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NFL Betting: Remembering Why It's Called the Money Line




When betting NFL football and NBA basketball, bettors often rely too much on the point spread instead of concentrating on who will win the game.

We are all creatures of habit. The only differences are the habits we don't share.

OK, I'm a little confused by that statement, so let me get to the point here. For some unexplained reason betting both football and basketball has become almost 100% about "point spreads" over the years and not simply considering who is going to win the game. Most of our lingo includes "value" and judgement toward who will come out ahead on the final score regardless of winning or losing. It's great to say "I didn't even need the points" but we're much more likely to worry about getting destroyed by a "back-door cover" or the infamous "bad beat".

Unlike baseball or hockey where 90+% of all wagering is conducted on "the money line", for some unexplained reason in football and basketball it's all about analyzing point spreads. Come World Series time it's conventional in casual conversation to say "I like the Red Sox in 6 games" or "the Mets to win tonight". But why do we ignore the profit opportunities in football? How often do we agonize of betting the Seahawks on Monday Night but more concerned whether they will cover? With more games being televised, especially the proliferation of college football games, it seems concentrating on "the number" is all we focus upon.

It would also seem like the sportsbooks thank us for that. Although I don't have official exact statistics backing this, a greater majority of bettors play favorites against the spread although teams receiving points (underdogs) cover the number approximately 62% of the time.

The overall volume of wagering dollars is different between books. But a good observation of a business trend occurs at very popular sportsbook Bovada. For example, due to the large amount wagered on certain NFL favorites, often teams lay an extra half-point to full point more at Bovada versus other established online sportsbooks. The amount of money wagered on the money line can often be ignored compared to attempting to balance wagering for both sides on many football and basketball games.

Money Line Management

Similar to the pitcher's line in a baseball game, the higher a spread is on a football game, the more risk and/or potential return depending on which side of the money line you're on. For example, if the Cubs Jake Arrieta is pitching at Wrigley Field against the Phillies you might be laying -320 for a straight-up win as opposed to a +280 upset for a Phils upset. The only difference here is the point spread correlates out to the money line. The more points you lay the higher the odds, etc.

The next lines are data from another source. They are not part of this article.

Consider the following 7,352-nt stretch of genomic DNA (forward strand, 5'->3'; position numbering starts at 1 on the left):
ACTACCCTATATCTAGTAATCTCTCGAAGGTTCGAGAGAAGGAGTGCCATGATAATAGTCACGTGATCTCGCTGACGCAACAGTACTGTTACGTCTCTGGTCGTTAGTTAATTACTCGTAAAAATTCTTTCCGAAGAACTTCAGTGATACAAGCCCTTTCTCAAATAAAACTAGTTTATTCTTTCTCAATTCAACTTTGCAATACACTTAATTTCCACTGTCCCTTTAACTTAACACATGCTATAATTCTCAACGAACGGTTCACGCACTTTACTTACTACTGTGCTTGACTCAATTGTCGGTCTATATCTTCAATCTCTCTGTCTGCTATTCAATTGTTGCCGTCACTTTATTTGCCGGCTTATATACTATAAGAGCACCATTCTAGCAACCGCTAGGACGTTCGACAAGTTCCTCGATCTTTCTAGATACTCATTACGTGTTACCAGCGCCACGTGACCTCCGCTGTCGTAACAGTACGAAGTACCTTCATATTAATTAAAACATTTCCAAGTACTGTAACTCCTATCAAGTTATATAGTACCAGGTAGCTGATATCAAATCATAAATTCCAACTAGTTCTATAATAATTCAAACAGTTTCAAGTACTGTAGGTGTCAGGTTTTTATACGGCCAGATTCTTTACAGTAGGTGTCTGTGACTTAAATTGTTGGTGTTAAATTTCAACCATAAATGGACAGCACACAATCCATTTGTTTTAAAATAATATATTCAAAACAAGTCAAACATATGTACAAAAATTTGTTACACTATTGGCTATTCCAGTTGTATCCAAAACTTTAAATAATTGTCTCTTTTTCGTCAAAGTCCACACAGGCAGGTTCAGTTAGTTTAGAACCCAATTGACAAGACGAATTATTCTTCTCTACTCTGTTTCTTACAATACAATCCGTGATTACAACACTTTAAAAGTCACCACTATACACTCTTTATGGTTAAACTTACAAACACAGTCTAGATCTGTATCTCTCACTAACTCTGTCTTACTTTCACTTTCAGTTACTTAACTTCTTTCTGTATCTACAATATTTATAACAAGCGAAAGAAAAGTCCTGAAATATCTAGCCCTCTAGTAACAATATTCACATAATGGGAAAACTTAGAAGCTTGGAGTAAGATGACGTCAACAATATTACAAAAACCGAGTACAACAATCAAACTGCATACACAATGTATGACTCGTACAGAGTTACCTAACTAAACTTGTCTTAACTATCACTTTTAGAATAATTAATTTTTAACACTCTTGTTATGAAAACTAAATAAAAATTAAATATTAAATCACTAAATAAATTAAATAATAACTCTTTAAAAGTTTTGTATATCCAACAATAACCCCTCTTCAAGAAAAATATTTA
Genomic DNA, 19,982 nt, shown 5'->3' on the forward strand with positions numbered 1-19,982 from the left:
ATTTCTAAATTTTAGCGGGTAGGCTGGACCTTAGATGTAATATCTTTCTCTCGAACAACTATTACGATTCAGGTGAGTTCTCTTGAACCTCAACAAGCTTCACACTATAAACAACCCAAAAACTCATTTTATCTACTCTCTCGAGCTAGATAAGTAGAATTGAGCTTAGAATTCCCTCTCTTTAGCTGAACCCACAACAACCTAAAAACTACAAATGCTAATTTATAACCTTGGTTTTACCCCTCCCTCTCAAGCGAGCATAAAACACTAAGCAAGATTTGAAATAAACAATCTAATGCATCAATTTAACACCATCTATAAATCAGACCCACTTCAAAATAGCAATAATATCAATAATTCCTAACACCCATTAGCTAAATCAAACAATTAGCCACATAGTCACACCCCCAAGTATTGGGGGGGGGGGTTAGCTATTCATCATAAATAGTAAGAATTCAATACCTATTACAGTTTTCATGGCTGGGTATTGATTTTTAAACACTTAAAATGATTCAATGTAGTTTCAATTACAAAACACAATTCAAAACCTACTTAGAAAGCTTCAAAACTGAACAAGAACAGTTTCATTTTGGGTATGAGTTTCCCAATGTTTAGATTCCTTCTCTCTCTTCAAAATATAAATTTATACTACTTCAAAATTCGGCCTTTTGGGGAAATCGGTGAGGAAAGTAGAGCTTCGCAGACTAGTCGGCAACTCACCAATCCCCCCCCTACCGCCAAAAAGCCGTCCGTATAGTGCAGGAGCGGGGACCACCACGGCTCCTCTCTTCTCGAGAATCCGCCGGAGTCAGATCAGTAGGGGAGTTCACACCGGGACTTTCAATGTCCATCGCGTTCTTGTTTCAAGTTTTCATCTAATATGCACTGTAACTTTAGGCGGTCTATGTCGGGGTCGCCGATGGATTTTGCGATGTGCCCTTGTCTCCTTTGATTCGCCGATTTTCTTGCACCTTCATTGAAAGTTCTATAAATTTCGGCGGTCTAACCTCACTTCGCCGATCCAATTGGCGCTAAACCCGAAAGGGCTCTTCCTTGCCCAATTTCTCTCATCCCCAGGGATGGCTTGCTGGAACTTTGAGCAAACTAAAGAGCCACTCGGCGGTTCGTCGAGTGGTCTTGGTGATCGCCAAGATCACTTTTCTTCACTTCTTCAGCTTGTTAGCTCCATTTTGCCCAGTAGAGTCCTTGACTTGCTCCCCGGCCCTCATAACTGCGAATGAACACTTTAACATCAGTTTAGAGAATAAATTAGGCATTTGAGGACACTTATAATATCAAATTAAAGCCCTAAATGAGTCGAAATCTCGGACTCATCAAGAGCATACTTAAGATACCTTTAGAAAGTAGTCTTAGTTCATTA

For example, this Sunday the Cincinnati Bengals are listed as -2.5 at home playing the Pittsburgh Steelers at Diamond Sports. On the money line the Bengals are -140 to win, while the Steelers are +120 (to win outright) without the points. Should the Bengals be bet up to -3 expect that line to move toward -150 and the Steelers to around +125.

money line betting in the NFL

In a game like this where the Steelers desperately need a win to continue their wild card hopes, it is well worth considering a money line play in lieu of taking +2.5. But, should the line move toward +3 or an unlikely +3.5 it makes a tougher wagering option decision as so many NFL games are decided by this narrow margin and a potential push is possible with a loss.

Remember, the higher the line the higher the WIN odds and often the disparity between the teams. Many Nevada and top offshore sportsbooks like Diamond Sports, Heritage Sports and BetOnline receive an uneven amount of money line betting on the "favorite" and again, up the odds and spread in comparison.

Take this week's Atlanta Falcons-Carolina Panthers game as Exhibit A. While the Panthers are listed as a -8 favorite at home they are a prohibitive -375 at Diamond Sports on the money line to win the game. Their motivation right now is solely to keep their perfect season going and a chance to potentially host the NFL Championship Game, should they reach it. Meanwhile, the reeling Falcons are desperate for a win to stay alive in the wild card race and could be an interesting play at +305 to ruin the Panthers perfect season dreams. It could be a better value bet than getting those +8 points. After all, Jake Arrieta needed the entire Cubs team to win and didn't win every single game by himself.

20-20 Hindsight

Let's circle the Thursday's NFL Football game as another prime lesson, especially if you lost out wagering the Arizona Cardinals using the point spread.
Bettors and the sharp guys pounded the Cards off the planet by kick-off time. Many were wondering if there was some mysterious injury or somebody knew something they didn't know. Arizona opened as a -7.5 point favorite, but closed at -10 and at most wagering outlets and as high as -10.5 at game time. Following this trend seemed like a lock.

Unfortunately, bettors who faithfully backed the Minnesota Vikings were rewarded as the Cardinals won 23-20 but did not come close to covering the double digit spread. However, on the money line a pricey -475 at Bovada was intimidating but was a win for those confident the Cardinals were guaranteed a victory no matter what the point spread or final score.

Overall, I DO NOT recommend fully abandoning the point spread as your main diet wagering the NFL or NBA. But often it is very wise to look over the menu for other options including the money line for a healthy wagering lifestyle.

Glenn Greene covers the games from a betting angle every week exclusively at OSGA.com. For weekly betting insights, inlcuding NFL previews and picks from Glenn, click here.